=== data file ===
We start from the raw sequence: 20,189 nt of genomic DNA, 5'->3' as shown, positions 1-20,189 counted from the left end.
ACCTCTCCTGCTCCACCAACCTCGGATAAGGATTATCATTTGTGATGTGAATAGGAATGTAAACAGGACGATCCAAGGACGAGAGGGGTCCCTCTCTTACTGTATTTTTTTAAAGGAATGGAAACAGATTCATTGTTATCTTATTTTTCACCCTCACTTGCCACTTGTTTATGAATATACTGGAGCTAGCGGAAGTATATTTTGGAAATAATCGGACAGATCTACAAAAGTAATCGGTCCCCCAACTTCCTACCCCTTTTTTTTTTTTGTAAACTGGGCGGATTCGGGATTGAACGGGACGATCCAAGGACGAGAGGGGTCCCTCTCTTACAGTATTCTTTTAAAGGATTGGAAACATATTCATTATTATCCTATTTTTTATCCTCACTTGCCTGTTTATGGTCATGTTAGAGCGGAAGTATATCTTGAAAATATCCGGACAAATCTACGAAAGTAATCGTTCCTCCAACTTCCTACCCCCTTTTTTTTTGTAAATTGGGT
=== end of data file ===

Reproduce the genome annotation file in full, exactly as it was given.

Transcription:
We start from the raw sequence: 20,189 nt of genomic DNA, 5'->3' as shown, positions 1-20,189 counted from the left end.
ACCTCTCCTGCTCCACCAACCTCGGATAAGGATTATCATTTGTGATGTGAATAGGAATGTAAACAGGACGATCCAAGGACGAGAGGGGTCCCTCTCTTACTGTATTTTTTTAAAGGAATGGAAACAGATTCATTGTTATCTTATTTTTCACCCTCACTTGCCACTTGTTTATGAATATACTGGAGCTAGCGGAAGTATATTTTGGAAATAATCGGACAGATCTACAAAAGTAATCGGTCCCCCAACTTCCTACCCCTTTTTTTTTTTTGTAAACTGGGCGGATTCGGGATTGAACGGGACGATCCAAGGACGAGAGGGGTCCCTCTCTTACAGTATTCTTTTAAAGGATTGGAAACATATTCATTATTATCCTATTTTTTATCCTCACTTGCCTGTTTATGGTCATGTTAGAGCGGAAGTATATCTTGAAAATATCCGGACAAATCTACGAAAGTAATCGTTCCTCCAACTTCCTACCCCCTTTTTTTTTGTAAATTGGGT